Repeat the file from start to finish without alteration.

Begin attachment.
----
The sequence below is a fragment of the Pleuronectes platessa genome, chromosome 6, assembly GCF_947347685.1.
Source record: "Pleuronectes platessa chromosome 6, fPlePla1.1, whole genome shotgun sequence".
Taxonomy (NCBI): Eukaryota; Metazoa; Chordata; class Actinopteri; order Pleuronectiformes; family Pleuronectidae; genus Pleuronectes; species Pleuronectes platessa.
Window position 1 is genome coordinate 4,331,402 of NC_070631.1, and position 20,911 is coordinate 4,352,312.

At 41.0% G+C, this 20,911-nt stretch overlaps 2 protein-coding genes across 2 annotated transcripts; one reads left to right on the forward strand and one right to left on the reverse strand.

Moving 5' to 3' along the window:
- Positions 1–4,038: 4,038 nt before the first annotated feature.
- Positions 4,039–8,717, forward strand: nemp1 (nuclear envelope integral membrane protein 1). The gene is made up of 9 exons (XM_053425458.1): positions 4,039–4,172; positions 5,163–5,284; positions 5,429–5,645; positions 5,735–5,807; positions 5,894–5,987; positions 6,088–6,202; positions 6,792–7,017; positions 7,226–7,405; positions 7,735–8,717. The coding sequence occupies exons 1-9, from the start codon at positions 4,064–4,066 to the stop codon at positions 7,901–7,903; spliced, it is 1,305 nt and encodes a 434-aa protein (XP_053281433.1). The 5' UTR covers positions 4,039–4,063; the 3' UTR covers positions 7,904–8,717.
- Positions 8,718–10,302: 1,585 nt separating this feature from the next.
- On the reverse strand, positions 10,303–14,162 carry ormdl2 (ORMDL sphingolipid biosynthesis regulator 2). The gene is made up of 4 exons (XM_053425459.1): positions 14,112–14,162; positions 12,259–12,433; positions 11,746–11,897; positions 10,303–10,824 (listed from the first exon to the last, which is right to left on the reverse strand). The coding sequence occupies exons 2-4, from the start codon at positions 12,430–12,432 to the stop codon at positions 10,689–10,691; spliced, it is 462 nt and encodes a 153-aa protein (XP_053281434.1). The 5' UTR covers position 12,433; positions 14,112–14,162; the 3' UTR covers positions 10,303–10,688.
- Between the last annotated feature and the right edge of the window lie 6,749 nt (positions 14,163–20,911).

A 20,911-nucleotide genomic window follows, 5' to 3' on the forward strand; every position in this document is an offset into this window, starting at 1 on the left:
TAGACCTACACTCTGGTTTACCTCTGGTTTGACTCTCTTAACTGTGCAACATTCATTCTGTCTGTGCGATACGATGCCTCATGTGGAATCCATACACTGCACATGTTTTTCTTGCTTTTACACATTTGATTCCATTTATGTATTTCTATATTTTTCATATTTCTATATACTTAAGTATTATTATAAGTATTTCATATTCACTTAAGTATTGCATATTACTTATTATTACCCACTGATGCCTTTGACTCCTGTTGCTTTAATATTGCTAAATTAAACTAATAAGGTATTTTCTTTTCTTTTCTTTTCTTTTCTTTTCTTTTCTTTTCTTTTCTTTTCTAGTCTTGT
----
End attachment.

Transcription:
The sequence below is a fragment of the Pleuronectes platessa genome, chromosome 6, assembly GCF_947347685.1.
Source record: "Pleuronectes platessa chromosome 6, fPlePla1.1, whole genome shotgun sequence".
Taxonomy (NCBI): Eukaryota; Metazoa; Chordata; class Actinopteri; order Pleuronectiformes; family Pleuronectidae; genus Pleuronectes; species Pleuronectes platessa.
Window position 1 is genome coordinate 4,331,402 of NC_070631.1, and position 20,911 is coordinate 4,352,312.

At 41.0% G+C, this 20,911-nt stretch overlaps 2 protein-coding genes across 2 annotated transcripts; one reads left to right on the forward strand and one right to left on the reverse strand.

Moving 5' to 3' along the window:
- Positions 1–4,038: 4,038 nt before the first annotated feature.
- Positions 4,039–8,717, forward strand: nemp1 (nuclear envelope integral membrane protein 1). The gene is made up of 9 exons (XM_053425458.1): positions 4,039–4,172; positions 5,163–5,284; positions 5,429–5,645; positions 5,735–5,807; positions 5,894–5,987; positions 6,088–6,202; positions 6,792–7,017; positions 7,226–7,405; positions 7,735–8,717. The coding sequence occupies exons 1-9, from the start codon at positions 4,064–4,066 to the stop codon at positions 7,901–7,903; spliced, it is 1,305 nt and encodes a 434-aa protein (XP_053281433.1). The 5' UTR covers positions 4,039–4,063; the 3' UTR covers positions 7,904–8,717.
- Positions 8,718–10,302: 1,585 nt separating this feature from the next.
- On the reverse strand, positions 10,303–14,162 carry ormdl2 (ORMDL sphingolipid biosynthesis regulator 2). The gene is made up of 4 exons (XM_053425459.1): positions 14,112–14,162; positions 12,259–12,433; positions 11,746–11,897; positions 10,303–10,824 (listed from the first exon to the last, which is right to left on the reverse strand). The coding sequence occupies exons 2-4, from the start codon at positions 12,430–12,432 to the stop codon at positions 10,689–10,691; spliced, it is 462 nt and encodes a 153-aa protein (XP_053281434.1). The 5' UTR covers position 12,433; positions 14,112–14,162; the 3' UTR covers positions 10,303–10,688.
- Between the last annotated feature and the right edge of the window lie 6,749 nt (positions 14,163–20,911).

A 20,911-nucleotide genomic window follows, 5' to 3' on the forward strand; every position in this document is an offset into this window, starting at 1 on the left:
TAGACCTACACTCTGGTTTACCTCTGGTTTGACTCTCTTAACTGTGCAACATTCATTCTGTCTGTGCGATACGATGCCTCATGTGGAATCCATACACTGCACATGTTTTTCTTGCTTTTACACATTTGATTCCATTTATGTATTTCTATATTTTTCATATTTCTATATACTTAAGTATTATTATAAGTATTTCATATTCACTTAAGTATTGCATATTACTTATTATTACCCACTGATGCCTTTGACTCCTGTTGCTTTAATATTGCTAAATTAAACTAATAAGGTATTTTCTTTTCTTTTCTTTTCTTTTCTTTTCTTTTCTTTTCTTTTCTTTTCTAGTCTTGT